Anyone who’s become suddenly drowsy from too much cold medicine knows that medications sometimes have unwanted effects. About 6 percent of hospital admissions can be traced to what we doctors call “adverse drug events” (ADE). That is, prescribed medications caused problems.
Medication reactions are a particular problem for our elders. People over 75 accounts for one-quarter of all those hospitalized with ADE. All of us—family members, caregivers, doctors—need to be on the lookout for this. Does your elder suddenly have a new problem? Always remember to ask, “Has a medication been added or dosage changed?”
The interactions between various drugs and the physiology of an individual are stunningly complex. That’s one of the reasons doctors spend so much time in training. But as a family member or caregiver, it’s always a good idea to keep a running list of medications, dosages, and timing. Take all medications, including supplements and over-the-counter medicines, to appointments.
Always consult a physician before adding or changing medication, but here are some of the drugs that most commonly cause problems for elders:

  • Blood Thinners
    Coumadin/Warfarin, Plavix/Clopidogrel, Eliquis, Aspirin alone or in combination with Non-Steroidal Anti-Inflammatory meds (NSAIDs) such as Naprosyn, Motrin/Ibuprofen
    Takers can experience internal bleeding or excessive bleeding if there’s a head injury.
  • Antibiotics
    The most common reaction is allergy: acute shortness of breath, low blood pressure, severe rash. Antibiotics can also cause diarrhea, which can be extremely serious for elders.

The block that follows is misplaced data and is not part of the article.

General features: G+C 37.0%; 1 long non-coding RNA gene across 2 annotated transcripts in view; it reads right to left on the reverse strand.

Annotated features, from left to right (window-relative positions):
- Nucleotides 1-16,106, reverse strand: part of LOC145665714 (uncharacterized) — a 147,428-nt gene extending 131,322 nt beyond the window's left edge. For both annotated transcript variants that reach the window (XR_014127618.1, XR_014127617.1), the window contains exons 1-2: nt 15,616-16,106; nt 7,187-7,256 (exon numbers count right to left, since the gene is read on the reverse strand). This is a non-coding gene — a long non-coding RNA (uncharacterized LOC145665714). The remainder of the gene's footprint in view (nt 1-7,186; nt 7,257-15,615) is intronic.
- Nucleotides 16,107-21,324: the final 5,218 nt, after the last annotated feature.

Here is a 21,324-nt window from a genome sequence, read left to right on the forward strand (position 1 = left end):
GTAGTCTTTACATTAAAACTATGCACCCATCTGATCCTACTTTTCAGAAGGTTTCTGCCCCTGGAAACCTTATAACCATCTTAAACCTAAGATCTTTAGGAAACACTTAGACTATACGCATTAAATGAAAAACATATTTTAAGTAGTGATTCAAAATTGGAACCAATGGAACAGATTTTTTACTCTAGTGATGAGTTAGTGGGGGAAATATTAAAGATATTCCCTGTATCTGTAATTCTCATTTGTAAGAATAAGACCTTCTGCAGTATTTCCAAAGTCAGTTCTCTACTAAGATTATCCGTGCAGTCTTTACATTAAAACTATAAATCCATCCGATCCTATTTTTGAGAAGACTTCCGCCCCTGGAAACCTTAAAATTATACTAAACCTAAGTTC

• Diabetes Medications
    These can sometimes cause dangerously low blood sugar.
  • Blood Pressure Medications
    Sometimes, elders are kept on the same meds and doses for years. But some elders lose weight over time. Weight loss can lead to overly low blood pressure without adjusting the dosage.
  • Sleeping Pills, Anti-Anxiety Pills
    Elders and women are three times more likely to get these meds for anxiety or poor sleep. These pills are quickly addictive. If stopped abruptly, withdrawal can lead to more confusion, anxiety, agitation, and poor sleep. They also can lead to falls, confusion, and accidents. In our practice, we do not prescribe these medications.
  • Narcotics
    These medications should not be used regularly in elders. They can increase sedation, and thereby falls, constipation, nausea.
  • Dementia Cures
    There are not any supplements or pills to cure dementia.
  • Anticholinergic Medications
    Tylenol PM, Atarax, Unisom, bladder pills, all decrease choline (the molecule the nerve cells use to communicate). This decrease can result in more confusion and aggression, constipation, dry mouth, and urinary problems.
  • Alcohol
    Alcohol is not a medication, but it causes many problems when it interacts with various drugs. It’s best to decrease, or stop, drinking as one ages.

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